More losses at Consol; company hints at job cuts
Job cuts and major changes could be coming to Consol Energy Inc., which unleashed a storm of gloomy buzzwords when announcing mounting losses on Thursday.
The company is “evaluating our overall corporate structure,” looking to get “creative” and, maybe gloomiest of all, reviewing “staffing levels and project expenditures,” Consol said.
Company officials would not directly address whether they intend to cut jobs but said they are willing to go far to boost the company's sinking share price. Consol's waterway shipping and pipeline businesses are for sale, and CEO J. Brett Harvey wouldn't rule out splitting up its coal and gas businesses again.
“What I'm trying to signal to our shareholders is, everything is on the table. ... We're serious about it,” Harvey told analysts in a quarterly earnings call. “And the process of looking at all of our asset base is like any process — creativity comes out of that, and we're in the middle of that right now.”
The Cecil-based coal and gas company has lost nearly $14.6 million in the first six months of the year on $2.5 billion in sales. It lost money for the third time in the past four quarters, 5 cents per share from April through June, compared to profits of 67 cents a share during the same three months in 2012.
Despite a growing gas drilling business, Consol remains largely a coal producer, and that has sunk the company's stock price, analysts have said. It closed Thursday at $30.49 a share, down from nearly $55 a share two years ago.
The coal industry has been hit hard by dropping demand, which cost Consol $74 million in revenue compared to this time last year, Chief Financial Officer David M. Khani said. Investors are skittish about the demand ever coming back, both because of the low price of natural gas and the Obama administration's push to use more cleaner-burning natural gas and renewable power sources.
“I think it's likely the company's structure will change in the next six months,” said analyst Michael S. Dudas at Sterne, Agee & Leach. “They were purposefully vague on the conference call, but they believe they have two strong asset bases, and they are looking at ways to get to their value.”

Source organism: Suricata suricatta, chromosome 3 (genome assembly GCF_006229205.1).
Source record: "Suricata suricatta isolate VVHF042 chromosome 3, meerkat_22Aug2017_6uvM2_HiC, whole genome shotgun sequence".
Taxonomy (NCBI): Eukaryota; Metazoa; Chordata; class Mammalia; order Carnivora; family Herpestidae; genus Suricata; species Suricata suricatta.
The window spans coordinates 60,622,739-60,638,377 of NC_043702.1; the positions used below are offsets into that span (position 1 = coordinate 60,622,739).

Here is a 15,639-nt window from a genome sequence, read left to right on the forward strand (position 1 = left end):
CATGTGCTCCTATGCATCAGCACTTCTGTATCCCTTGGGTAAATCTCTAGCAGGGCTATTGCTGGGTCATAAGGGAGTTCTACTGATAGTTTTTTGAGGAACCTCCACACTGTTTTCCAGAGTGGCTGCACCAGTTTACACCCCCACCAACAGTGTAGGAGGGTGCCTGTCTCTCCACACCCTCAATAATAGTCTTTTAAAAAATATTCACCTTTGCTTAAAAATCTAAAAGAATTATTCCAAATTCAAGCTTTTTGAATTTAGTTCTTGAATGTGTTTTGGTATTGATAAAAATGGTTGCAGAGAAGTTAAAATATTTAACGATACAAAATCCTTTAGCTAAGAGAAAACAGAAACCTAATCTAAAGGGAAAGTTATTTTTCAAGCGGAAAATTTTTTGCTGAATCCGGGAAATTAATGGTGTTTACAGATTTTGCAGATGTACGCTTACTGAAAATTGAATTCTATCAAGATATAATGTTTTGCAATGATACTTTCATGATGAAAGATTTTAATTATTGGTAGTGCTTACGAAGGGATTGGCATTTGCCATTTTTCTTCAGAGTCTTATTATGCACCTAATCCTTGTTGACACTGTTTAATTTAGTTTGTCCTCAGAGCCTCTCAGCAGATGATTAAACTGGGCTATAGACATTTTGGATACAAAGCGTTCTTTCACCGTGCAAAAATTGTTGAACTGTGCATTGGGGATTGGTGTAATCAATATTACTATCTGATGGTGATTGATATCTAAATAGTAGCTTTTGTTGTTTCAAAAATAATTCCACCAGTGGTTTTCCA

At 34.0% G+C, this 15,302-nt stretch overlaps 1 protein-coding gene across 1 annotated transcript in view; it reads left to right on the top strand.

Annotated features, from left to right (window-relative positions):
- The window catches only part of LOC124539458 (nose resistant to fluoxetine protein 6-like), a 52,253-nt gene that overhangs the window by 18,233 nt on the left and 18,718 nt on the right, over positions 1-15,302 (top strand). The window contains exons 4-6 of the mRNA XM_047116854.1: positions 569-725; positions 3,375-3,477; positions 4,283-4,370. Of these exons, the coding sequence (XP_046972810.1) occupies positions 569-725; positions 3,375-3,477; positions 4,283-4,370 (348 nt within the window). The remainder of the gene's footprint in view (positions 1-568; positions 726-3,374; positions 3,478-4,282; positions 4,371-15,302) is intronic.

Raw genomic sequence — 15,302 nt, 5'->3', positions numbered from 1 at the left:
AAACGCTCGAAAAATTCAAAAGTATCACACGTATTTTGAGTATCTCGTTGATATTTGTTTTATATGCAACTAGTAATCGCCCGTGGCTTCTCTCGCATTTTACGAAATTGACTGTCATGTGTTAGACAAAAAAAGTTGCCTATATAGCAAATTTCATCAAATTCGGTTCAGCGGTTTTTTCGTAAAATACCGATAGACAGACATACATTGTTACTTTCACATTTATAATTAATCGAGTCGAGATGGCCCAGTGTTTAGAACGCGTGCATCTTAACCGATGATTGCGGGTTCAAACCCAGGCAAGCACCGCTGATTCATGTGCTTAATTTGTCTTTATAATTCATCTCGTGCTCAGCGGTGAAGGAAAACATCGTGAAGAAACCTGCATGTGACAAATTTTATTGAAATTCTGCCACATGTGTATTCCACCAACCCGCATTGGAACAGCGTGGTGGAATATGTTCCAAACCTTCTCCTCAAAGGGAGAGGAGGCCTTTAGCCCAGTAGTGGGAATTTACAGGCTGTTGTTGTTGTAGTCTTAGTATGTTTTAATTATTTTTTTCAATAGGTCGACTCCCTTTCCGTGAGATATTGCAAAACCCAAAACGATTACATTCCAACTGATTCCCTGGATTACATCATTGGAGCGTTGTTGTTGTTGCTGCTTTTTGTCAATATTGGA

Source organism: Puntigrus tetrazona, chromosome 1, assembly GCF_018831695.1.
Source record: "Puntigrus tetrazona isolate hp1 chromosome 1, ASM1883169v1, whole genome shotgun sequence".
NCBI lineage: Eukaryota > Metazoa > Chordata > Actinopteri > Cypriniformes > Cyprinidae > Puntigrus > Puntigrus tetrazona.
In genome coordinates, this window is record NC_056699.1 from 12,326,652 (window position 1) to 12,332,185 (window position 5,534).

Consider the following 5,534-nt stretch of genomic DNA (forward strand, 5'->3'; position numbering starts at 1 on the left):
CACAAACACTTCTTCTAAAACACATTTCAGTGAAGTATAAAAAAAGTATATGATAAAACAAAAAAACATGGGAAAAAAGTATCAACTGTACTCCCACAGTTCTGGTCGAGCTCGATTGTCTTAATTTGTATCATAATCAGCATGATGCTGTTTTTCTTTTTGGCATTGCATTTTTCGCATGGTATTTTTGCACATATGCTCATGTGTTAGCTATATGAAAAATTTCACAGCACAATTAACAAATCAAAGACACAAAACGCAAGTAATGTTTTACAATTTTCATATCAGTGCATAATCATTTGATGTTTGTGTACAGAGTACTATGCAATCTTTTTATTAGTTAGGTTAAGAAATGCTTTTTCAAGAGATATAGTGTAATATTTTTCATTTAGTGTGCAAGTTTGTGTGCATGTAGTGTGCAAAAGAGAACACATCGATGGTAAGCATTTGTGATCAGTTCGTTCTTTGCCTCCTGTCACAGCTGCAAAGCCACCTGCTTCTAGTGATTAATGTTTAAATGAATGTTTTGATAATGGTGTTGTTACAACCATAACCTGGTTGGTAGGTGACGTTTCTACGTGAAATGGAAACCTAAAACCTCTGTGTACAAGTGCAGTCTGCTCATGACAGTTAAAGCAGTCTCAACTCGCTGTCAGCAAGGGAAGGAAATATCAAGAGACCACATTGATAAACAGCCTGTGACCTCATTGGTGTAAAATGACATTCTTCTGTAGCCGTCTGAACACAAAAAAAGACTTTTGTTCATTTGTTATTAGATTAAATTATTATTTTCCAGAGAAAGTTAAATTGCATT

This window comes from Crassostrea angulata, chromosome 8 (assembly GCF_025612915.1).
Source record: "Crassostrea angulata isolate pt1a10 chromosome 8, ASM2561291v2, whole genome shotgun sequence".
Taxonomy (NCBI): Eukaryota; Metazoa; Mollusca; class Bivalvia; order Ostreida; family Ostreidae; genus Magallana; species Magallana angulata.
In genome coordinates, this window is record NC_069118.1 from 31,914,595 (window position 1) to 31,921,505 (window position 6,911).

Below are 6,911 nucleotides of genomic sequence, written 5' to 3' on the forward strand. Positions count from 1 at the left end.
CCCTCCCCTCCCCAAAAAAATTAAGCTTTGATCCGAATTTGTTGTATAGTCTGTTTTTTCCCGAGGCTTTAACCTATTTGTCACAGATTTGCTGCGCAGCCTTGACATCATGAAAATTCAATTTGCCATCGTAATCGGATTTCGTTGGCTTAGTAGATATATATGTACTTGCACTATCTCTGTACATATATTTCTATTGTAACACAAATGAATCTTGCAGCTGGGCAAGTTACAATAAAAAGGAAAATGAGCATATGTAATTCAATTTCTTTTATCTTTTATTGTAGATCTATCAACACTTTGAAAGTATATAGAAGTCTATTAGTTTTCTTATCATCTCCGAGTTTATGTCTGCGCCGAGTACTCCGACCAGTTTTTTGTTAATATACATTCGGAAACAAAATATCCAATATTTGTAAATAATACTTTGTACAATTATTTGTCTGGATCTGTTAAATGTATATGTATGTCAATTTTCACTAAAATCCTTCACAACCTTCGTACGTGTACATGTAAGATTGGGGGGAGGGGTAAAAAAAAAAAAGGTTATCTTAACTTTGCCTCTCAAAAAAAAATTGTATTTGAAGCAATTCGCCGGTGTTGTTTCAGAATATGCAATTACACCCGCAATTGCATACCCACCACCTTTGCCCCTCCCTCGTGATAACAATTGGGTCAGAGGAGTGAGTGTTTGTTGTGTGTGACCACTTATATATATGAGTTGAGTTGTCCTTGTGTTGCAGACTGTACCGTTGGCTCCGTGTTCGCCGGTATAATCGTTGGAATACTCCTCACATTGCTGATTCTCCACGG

Regarding possible layoffs, Dudas said Consol's coal business is strong, and once it completes its Bailey Mine Extension in Greene County, the coal business likely will enter a steady state.
The company must determine the right size of its coal business, and that could bring layoffs or could mean hiring workers, Dudas said.
Consol employs around 8,900 people. It laid off 465 workers at a West Virginia mine over the past year and laid off 231 at mines in Washington County and Utah in December 2010. The company has been hiring in recent years, adding 1,455 people in 2012, mostly in its coal operations.
Consol isolated its thermal coal business from the small coal-fired power plants most vulnerable to government regulation, some of which are closing, officials said.
“We pushed away from those, and we pushed toward the big scrubber plants” that installed environmental controls, Khani said. “The big scrub plants are actually going to run harder in this nation ... and we're going to take advantage of that.”
Consol executives deserve credit for structuring the coal business to concentrate on large power plants that will continue operating, Dudas said. Despite long-term losses, Consol stock did climb $2.19 Thursday, up 7.7 percent.
“It will be a good, positive-value coal company going forward,” Dudas said.
Some smaller coal companies in the Central Appalachian region are struggling with higher costs and lower quality coal and competition from natural gas. “Some of these small companies will be going out of business, and some mines will be closed,” he said. Consol, on the other hand, is “well positioned.”
Analysts for months have called the company undervalued. They've supported Consol's attempt to sell its transportation businesses in order to invest more money in its gas drilling business. Two of its asset sales have gone to a second round of bids, company officials said, declining to say which ones.
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